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Ethnic army kicks out priest, nuns from remote Myanmar region

Expulsion comes after United Wa State Army destroys unauthorized churches, detains pastors

Ethnic army kicks out priest, nuns from remote Myanmar region

Silhouettes of members of the UWSA (United Wa State Army) in this file image taken on June 26, 2017. (Photo by Ye Aung Thu/AFP)

A group of Catholic clergy and lay teachers have been expelled from Myanmar's northern Shan State by a China-backed ethnic minority army.

A Catholic priest told ucanews.com that a Salesian priest, five nuns from the Missionary Society of St. Paul and six lay teachers were ordered by the United Wa State Army (UWSA) to leave the northern Wa region of the state which borders China.

"Local children and people are very disappointed by the expulsions of the priest, nuns and teachers," said the priest who spoke on condition of anonymity.

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The Salesians and Missionary Society of St. Paul provide education and healthcare services to people in the remote region.

There are no Catholic churches in the area and priests celebrate Mass in their residences.

Children and a teacher of a Catholic Church-run boarding school in the Wa region of northern Shan State near the Chinese border in April 2017. (Photo credit to Leo Mang)


The expulsions come as part of a campaign in which the UWSA — which originated as the Communist Party of Burma — has destroyed unauthorized churches, detained pastors and closed religious schools in the Wa region of Shan State since Sept. 13.

Several pastors and teachers from Baptist churches have been detained by the UWSA. All Baptist schools have also been closed.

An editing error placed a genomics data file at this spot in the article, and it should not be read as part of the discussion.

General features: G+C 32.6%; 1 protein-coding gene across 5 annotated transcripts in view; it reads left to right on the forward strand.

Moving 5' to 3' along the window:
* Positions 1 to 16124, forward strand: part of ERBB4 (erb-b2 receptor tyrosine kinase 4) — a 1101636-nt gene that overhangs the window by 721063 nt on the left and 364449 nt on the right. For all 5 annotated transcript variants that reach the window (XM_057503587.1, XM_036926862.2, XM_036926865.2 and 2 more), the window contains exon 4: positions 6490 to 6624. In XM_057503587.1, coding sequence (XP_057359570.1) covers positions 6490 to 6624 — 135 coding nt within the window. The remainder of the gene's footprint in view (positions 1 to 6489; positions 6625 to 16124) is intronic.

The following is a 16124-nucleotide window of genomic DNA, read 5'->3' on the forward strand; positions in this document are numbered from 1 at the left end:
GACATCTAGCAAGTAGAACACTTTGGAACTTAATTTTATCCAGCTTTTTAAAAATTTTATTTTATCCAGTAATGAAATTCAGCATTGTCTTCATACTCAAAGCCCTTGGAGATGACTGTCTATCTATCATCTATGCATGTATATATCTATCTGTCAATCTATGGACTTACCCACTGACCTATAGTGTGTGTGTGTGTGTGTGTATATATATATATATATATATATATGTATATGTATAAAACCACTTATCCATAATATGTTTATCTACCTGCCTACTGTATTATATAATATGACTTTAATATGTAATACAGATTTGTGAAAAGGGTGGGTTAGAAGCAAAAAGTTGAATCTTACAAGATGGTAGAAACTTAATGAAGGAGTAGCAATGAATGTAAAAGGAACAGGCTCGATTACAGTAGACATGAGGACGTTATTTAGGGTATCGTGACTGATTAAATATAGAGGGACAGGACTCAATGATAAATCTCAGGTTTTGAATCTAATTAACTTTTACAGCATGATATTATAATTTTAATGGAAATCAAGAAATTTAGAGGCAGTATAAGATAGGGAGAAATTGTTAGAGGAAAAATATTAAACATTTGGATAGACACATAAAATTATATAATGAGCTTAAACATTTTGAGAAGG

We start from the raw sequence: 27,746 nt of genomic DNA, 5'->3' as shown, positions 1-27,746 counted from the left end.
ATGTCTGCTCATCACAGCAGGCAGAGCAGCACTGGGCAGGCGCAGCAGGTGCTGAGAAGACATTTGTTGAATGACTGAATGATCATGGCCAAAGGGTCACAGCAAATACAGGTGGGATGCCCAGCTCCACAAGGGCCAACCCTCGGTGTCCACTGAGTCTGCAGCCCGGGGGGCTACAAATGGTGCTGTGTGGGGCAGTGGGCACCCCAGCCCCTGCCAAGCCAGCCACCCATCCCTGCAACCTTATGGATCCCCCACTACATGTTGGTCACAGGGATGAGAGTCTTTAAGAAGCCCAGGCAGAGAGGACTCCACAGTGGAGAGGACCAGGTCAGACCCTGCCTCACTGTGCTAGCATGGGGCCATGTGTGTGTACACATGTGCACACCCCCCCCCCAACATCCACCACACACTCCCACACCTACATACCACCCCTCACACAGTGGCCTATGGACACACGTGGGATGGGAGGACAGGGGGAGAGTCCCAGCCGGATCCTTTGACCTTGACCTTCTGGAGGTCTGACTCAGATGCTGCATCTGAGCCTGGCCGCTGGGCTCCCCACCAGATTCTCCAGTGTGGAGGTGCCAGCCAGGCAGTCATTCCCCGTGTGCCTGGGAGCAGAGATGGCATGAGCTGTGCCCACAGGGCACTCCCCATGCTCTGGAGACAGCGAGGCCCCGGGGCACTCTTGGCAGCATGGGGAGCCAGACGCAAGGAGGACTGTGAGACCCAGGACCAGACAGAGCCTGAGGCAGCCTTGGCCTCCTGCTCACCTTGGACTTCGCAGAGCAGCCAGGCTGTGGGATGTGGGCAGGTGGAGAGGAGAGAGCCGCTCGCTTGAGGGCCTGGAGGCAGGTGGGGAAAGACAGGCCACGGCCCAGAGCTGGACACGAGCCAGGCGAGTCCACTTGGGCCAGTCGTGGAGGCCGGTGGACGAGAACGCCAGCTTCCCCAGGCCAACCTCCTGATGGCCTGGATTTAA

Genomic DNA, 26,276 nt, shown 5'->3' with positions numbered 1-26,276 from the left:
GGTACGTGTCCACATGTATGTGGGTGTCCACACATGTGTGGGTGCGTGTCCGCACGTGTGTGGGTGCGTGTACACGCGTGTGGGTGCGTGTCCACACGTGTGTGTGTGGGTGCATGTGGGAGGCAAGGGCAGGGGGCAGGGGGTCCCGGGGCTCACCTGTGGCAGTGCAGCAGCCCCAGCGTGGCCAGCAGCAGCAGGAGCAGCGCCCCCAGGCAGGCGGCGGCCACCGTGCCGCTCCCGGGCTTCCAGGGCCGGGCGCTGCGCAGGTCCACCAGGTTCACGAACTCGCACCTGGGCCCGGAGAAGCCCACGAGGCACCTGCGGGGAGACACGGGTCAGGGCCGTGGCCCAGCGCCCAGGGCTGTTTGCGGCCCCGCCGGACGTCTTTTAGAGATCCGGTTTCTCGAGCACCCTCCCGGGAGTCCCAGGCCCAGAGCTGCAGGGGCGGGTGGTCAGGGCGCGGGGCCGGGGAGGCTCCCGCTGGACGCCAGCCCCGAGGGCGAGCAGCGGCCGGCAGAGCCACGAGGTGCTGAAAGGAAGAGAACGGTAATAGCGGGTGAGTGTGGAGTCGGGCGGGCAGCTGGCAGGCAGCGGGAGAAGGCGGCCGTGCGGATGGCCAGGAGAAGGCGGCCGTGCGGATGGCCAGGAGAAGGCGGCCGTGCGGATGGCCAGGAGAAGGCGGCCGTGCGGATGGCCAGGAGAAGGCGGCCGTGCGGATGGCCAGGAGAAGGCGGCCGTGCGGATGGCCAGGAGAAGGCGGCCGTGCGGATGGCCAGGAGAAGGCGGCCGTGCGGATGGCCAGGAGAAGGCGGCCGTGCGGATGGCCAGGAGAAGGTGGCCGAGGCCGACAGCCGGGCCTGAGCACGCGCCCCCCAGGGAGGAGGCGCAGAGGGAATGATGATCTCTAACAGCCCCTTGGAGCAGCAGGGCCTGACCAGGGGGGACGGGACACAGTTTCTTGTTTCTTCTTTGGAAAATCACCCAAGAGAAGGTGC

The priest said the clampdown in Mong Mao, Wa's second largest town, looks set to worsen with UWSA militia in the process of inspecting all churches, schools and convents.

Catholic Church officials in Myanmar are planning to send a letter to the UWSA liaison office in Lashio, Shan State. The letter will explain the Catholic Church's education and healthcare programs in the Wa region, which have been ongoing for nearly 30 years.  

It was Wa officials who first invited the church to the region and it was the Salesians who initially answered the call, said the priest.

Lashio Diocese that covers the Wa region was not officially informed by the UWSA about the clampdown, according to church sources.


The UWSA leadership has instructed its troops and administrators to find out what missionaries are doing in the Wa region.

They have also stated that all churches built after 1992 have been illegally constructed and will be destroyed. Only churches built between 1989 and 1992 have been deemed legal.

The UWSA has likewise banned the construction of new churches and requires that priests and workers in churches must be local, not foreign.

It has also banned religious teaching in schools in the Wa region, while UWSA functionaries have been forbidden to be members of any religious organizations.

The UWSA leadership has additionally pledged to punish any local administration cadres supporting missionary activities.  

The Wa region is home to ethnic groups including the Wa, Kachin, Ta'ang, Lahu, Lisu, Kokang and Shan who observe Christianity, Buddhism, animism, spirit worship and Islam. Christians comprise around 30 percent of the estimated 450,000 Wa population.

The 30,000-strong UWSA — Myanmar's largest ethnic army — is understood to be one of the major drug-trafficking groups in the Southeast Asian region.

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